Aletra and Virtue Hampton, the energetic matriarchs of Indianapolis jazz, performed at the Indianapolis Artsgarden more than 30 times, including multiple Art & Soul appearances. The Hampton Sisters duo played crowd-pleasing renditions of “God Bless America” and “What a Wonderful World” to preserve the legacy of the Hampton family band that moved from Ohio to Indianapolis in 1938. Bass player Virtue died in January 2007 at age 84, and vocalist-pianist Aletra died in November 2007 at age 92. Their brother, trombone star Slide Hampton, is a two-time Grammy Award winner.
In 2019, classical pianist Joshua Thompson devoted his Art & Soul showcase to underperformed masterworks by composers of African descent. After researching the careers of William Grant Still, Margaret Bonds and others for his multimedia show “Village Voices: Notes from the Griot,” Thompson performed their compositions at the Artsgarden.
Versatile singer Brenda Williams could stake claim to the title “Ms. Art & Soul,” thanks to event performances stretching from the 1990s to the 2021 online edition. Known for attracting crowds at the Indiana Repertory Theatre and Beef & Boards Dinner Theatre, Williams has warmed up audiences for headliners ranging from the Beach Boys to Ray Charles.
The Metropolitan Youth Orchestra made its memorable Art & Soul debut in 2006. Founded by the late Betty Perry in 1995 as an arts and mentorship program for string musicians ages 5 to 18, the Metropolitan Youth Orchestra returned to the Artsgarden in 2009, 2011 and 2018. Current MYO director Krystle Ford, who was a member of the orchestra as an adolescent, showcased her violin talents as part of Art & Soul in 2019.
This 2021 online edition of Art & Soul featured a connection to “American Idol.” Indianapolis native Marrialle Sellars, a Top 30 “American Idol” competitor in 2014, made her Art & Soul debut seven years after a successful audition for “Idol” panelists Jennifer Lopez, Keith Urban and Harry Connick Jr. Then a 17-year-old Lawrence Central High School student, Sellars sang Bruno Mars’ hit “Grenade” on the televised talent search.
Art & Soul has a long tradition of celebrating the role of the West African storyteller, or griot. Khabir Shareef, who died in 2019, made many Artsgarden appearances with his Griot Drum Ensemble. A Freetown Village cast member in the 1980s, Shareef studied griot customs when visiting Senegal and Gambia in 1999.
When “Honoring the Right to Vote” was selected as the 2020 theme for Art & Soul performances, spoken-word artist Manon Voice made a point to highlight and uplift voices of Black women who worked in the suffrage movement. Voice wrote tributes to Harriet Tubman, NAACP co-founders Ida B. Wells and Mary Church Terrell, 19th-century poet Frances Harper and Mississippi civil-rights activist Fannie Lou Hamer. A record-breaking 159 million ballots were cast in the 2020 presidential election.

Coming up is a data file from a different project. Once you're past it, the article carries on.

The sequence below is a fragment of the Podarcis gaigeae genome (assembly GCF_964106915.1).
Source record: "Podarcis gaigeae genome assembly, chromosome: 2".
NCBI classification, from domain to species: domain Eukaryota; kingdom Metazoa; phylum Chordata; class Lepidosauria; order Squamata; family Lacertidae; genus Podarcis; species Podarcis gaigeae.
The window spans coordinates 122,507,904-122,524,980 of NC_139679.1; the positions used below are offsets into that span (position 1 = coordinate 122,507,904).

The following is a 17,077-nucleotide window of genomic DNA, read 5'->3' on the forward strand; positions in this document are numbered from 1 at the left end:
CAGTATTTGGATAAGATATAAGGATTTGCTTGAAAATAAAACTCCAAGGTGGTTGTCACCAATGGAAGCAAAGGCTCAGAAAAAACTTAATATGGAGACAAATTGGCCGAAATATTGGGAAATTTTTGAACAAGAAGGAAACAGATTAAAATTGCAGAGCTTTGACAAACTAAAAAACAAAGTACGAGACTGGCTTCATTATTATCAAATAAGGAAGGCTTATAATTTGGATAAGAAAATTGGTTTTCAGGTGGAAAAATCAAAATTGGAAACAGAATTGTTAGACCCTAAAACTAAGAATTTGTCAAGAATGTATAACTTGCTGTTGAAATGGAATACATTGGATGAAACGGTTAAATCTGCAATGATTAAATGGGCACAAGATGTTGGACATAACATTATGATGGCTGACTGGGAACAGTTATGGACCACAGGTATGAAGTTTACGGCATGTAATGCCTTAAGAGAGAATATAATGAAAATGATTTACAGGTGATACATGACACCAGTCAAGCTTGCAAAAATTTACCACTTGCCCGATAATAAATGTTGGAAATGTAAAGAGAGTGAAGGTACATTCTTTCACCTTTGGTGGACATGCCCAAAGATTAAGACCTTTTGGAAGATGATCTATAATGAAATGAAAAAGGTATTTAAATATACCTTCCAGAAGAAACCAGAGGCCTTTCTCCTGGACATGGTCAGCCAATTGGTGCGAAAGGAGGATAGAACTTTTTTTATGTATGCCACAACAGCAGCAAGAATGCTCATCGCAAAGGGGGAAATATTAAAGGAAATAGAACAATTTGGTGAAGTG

Art & Soul selected Lobyn Hamilton as the event’s featured visual artist in 2011, an early career showcase for the Franklin Central High School alum known for creating collages out of shattered vinyl records and repurposed album covers. Malcolm X, Jean-Michael Basquiat and James Brown are three examples of cultural icons depicted in Hamilton’s work. In recent years, his creations have been displayed in the homes of high-profile collectors and on the set of Fox TV series “Empire.”
In 2006, Art & Soul provided new exposure to underground R&B sensation James Bell. Nearly 40 years earlier, Bell recorded the dance song “The Funky 16 Corners” as vocalist for the Indianapolis-based Highlighters. The regional hit, written by Bell during his lunch break at the local Ford Motor Co. factory, gained wide acclaim when a Los Angeles record label reissued the song in 2001.
A new generation of Indianapolis jazz took center stage at the 1998 edition of Art & Soul. Trumpet player Pharez Whitted, son of bass player Virtue Hampton of the Hampton Sisters and nephew of Grammy Award-winning trombone player Slide Hampton, performed with his quintet at the Artsgarden. Whitted, a member of the Shortridge High School Hall of Fame, presently serves as jazz director for the Chicago Youth Symphony.
In 2004, author Mari Evans helped Art & Soul pay tribute to the Black Arts Movement of the 1960s and ’70s. Because Evans was an acclaimed leading voice of the movement, along with fellow poets Gwendolyn Brooks and Nikki Giovanni, it would have been difficult to find anyone more qualified for the job. Known for her 1970 poetry collection “I Am a Black Woman” and for editing “Black Women Writers (1950–1980): A Critical Evaluation,” Evans lived in Indianapolis from 1947 until her death in 2017. A mural depicting Evans can be seen on the side of the Davlan building at 448 Massachusetts Ave.